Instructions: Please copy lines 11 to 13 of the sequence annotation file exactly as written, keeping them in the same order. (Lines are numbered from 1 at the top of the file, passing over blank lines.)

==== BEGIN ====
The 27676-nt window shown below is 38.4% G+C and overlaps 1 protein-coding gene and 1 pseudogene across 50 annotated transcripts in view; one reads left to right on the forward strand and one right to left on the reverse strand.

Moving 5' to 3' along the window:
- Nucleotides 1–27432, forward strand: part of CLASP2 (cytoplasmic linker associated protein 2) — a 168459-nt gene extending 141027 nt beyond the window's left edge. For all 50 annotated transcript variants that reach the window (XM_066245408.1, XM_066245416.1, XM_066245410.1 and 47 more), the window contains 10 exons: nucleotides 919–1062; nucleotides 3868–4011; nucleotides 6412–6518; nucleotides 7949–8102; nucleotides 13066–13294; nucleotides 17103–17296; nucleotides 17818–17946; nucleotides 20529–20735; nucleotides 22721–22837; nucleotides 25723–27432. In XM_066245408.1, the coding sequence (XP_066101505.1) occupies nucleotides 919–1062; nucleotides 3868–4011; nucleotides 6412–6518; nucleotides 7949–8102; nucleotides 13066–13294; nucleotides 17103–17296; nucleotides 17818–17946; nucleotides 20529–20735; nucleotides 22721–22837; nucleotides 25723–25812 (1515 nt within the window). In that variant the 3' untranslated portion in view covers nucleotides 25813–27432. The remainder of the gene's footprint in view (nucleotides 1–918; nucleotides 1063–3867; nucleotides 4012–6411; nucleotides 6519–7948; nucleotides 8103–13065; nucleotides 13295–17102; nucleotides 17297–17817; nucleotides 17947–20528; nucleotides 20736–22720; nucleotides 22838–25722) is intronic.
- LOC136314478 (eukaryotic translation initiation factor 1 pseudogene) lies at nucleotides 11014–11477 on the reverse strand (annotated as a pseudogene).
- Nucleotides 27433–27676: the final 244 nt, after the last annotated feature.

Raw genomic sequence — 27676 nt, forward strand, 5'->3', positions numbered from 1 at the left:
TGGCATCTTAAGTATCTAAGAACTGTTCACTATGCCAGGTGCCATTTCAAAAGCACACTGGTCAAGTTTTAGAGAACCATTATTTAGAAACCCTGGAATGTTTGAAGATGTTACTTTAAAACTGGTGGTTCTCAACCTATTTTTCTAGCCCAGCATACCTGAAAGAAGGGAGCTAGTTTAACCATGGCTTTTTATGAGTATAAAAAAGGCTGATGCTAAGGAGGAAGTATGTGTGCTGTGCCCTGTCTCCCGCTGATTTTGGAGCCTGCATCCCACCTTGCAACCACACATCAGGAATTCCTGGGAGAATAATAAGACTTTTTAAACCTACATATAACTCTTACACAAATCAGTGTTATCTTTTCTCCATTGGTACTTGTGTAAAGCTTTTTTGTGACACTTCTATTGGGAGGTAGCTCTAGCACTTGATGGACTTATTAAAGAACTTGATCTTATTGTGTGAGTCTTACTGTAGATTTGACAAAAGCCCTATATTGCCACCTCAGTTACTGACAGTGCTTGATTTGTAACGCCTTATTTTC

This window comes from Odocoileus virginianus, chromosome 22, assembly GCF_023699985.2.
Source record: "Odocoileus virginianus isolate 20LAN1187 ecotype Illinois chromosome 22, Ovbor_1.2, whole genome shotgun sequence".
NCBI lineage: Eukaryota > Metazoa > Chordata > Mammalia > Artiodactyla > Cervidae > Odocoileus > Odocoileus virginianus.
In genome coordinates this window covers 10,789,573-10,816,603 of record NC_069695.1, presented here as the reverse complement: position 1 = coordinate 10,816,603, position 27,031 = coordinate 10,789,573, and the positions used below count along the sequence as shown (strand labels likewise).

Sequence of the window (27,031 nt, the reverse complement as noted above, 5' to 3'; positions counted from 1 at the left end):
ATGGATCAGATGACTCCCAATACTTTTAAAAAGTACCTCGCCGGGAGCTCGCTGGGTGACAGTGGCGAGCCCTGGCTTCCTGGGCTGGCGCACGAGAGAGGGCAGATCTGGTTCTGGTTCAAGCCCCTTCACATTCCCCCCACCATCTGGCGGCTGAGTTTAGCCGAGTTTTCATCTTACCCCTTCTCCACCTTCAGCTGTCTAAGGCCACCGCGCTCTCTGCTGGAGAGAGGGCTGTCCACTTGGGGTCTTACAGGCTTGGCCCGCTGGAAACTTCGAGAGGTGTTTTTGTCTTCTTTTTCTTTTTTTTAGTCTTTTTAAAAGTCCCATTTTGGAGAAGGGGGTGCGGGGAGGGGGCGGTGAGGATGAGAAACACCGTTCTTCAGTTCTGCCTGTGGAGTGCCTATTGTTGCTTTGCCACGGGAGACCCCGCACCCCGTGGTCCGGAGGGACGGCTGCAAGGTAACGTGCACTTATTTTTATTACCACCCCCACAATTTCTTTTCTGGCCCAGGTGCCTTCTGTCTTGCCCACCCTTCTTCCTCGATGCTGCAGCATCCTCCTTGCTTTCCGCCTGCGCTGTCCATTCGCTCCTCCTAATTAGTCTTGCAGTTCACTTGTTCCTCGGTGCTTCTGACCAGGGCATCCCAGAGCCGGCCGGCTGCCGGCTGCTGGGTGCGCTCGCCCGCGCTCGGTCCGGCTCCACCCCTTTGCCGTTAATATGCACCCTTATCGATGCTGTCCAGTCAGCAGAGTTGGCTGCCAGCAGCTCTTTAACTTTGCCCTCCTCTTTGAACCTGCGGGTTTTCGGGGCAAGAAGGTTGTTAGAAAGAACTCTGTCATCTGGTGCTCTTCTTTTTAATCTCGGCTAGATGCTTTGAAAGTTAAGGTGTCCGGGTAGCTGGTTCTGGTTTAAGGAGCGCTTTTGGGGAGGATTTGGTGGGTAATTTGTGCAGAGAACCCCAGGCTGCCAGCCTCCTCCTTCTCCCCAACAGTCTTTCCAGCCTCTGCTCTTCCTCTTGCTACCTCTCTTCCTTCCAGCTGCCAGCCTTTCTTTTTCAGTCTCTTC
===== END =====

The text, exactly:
In genome coordinates this window covers 10,789,573-10,816,603 of record NC_069695.1, presented here as the reverse complement: position 1 = coordinate 10,816,603, position 27,031 = coordinate 10,789,573, and the positions used below count along the sequence as shown (strand labels likewise).

Sequence of the window (27,031 nt, the reverse complement as noted above, 5' to 3'; positions counted from 1 at the left end):
ATGGATCAGATGACTCCCAATACTTTTAAAAAGTACCTCGCCGGGAGCTCGCTGGGTGACAGTGGCGAGCCCTGGCTTCCTGGGCTGGCGCACGAGAGAGGGCAGATCTGGTTCTGGTTCAAGCCCCTTCACATTCCCCCCACCATCTGGCGGCTGAGTTTAGCCGAGTTTTCATCTTACCCCTTCTCCACCTTCAGCTGTCTAAGGCCACCGCGCTCTCTGCTGGAGAGAGGGCTGTCCACTTGGGGTCTTACAGGCTTGGCCCGCTGGAAACTTCGAGAGGTGTTTTTGTCTTCTTTTTCTTTTTTTTAGTCTTTTTAAAAGTCCCATTTTGGAGAAGGGGGTGCGGGGAGGGGGCGGTGAGGATGAGAAACACCGTTCTTCAGTTCTGCCTGTGGAGTGCCTATTGTTGCTTTGCCACGGGAGACCCCGCACCCCGTGGTCCGGAGGGACGGCTGCAAGGTAACGTGCACTTATTTTTATTACCACCCCCACAATTTCTTTTCTGGCCCAGGTGCCTTCTGTCTTGCCCACCCTTCTTCCTCGATGCTGCAGCATCCTCCTTGCTTTCCGCCTGCGCTGTCCATTCGCTCCTCCTAATTAGTCTTGCAGTTCACTTGTTCCTCGGTGCTTCTGACCAGGGCATCCCAGAGCCGGCCGGCTGCCGGCTGCTGGGTGCGCTCGCCCGCGCTCGGTCCGGCTCCACCCCTTTGCCGTTAATATGCACCCTTATCGATGCTGTCCAGTCAGCAGAGTTGGCTGCCAGCAGCTCTTTAACTTTGCCCTCCTCTTTGAACCTGCGGGTTTTCGGGGCAAGAAGGTTGTTAGAAAGAACTCTGTCATCTGGTGCTCTTCTTTTTAATCTCGGCTAGATGCTTTGAAAGTTAAGGTGTCCGGGTAGCTGGTTCTGGTTTAAGGAGCGCTTTTGGGGAGGATTTGGTGGGTAATTTGTGCAGAGAACCCCAGGCTGCCAGCCTCCTCCTTCTCCCCAACAGTCTTTCCAGCCTCTGCTCTTCCTCTTGCTACCTCTCTTCCTTCCAGCTGCCAGCCTTTCTTTTTCAGTCTCTTC